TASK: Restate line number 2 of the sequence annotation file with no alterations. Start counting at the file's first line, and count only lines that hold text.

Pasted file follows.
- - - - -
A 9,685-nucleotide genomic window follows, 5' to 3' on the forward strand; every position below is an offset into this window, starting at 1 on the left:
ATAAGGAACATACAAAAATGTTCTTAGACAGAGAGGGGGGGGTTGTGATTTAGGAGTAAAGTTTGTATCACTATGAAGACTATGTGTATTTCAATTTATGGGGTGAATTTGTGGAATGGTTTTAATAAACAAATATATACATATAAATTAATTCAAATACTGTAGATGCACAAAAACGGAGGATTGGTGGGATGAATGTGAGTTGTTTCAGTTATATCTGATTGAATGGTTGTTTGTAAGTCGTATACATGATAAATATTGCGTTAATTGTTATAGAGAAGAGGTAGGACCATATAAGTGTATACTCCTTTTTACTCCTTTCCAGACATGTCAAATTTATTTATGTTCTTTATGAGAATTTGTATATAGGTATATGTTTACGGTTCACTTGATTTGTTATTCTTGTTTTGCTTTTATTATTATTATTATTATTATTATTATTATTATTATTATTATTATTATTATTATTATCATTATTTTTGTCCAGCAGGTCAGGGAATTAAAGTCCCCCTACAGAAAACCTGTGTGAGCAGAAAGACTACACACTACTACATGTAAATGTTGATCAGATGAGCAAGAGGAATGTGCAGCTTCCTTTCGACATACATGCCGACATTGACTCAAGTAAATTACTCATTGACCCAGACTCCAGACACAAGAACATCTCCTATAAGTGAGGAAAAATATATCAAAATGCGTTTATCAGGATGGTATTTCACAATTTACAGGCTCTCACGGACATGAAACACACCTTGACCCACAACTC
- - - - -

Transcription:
ATAAGGAACATACAAAAATGTTCTTAGACAGAGAGGGGGGGGTTGTGATTTAGGAGTAAAGTTTGTATCACTATGAAGACTATGTGTATTTCAATTTATGGGGTGAATTTGTGGAATGGTTTTAATAAACAAATATATACATATAAATTAATTCAAATACTGTAGATGCACAAAAACGGAGGATTGGTGGGATGAATGTGAGTTGTTTCAGTTATATCTGATTGAATGGTTGTTTGTAAGTCGTATACATGATAAATATTGCGTTAATTGTTATAGAGAAGAGGTAGGACCATATAAGTGTATACTCCTTTTTACTCCTTTCCAGACATGTCAAATTTATTTATGTTCTTTATGAGAATTTGTATATAGGTATATGTTTACGGTTCACTTGATTTGTTATTCTTGTTTTGCTTTTATTATTATTATTATTATTATTATTATTATTATTATTATTATTATTATTATTATTATCATTATTTTTGTCCAGCAGGTCAGGGAATTAAAGTCCCCCTACAGAAAACCTGTGTGAGCAGAAAGACTACACACTACTACATGTAAATGTTGATCAGATGAGCAAGAGGAATGTGCAGCTTCCTTTCGACATACATGCCGACATTGACTCAAGTAAATTACTCATTGACCCAGACTCCAGACACAAGAACATCTCCTATAAGTGAGGAAAAATATATCAAAATGCGTTTATCAGGATGGTATTTCACAATTTACAGGCTCTCACGGACATGAAACACACCTTGACCCACAACTC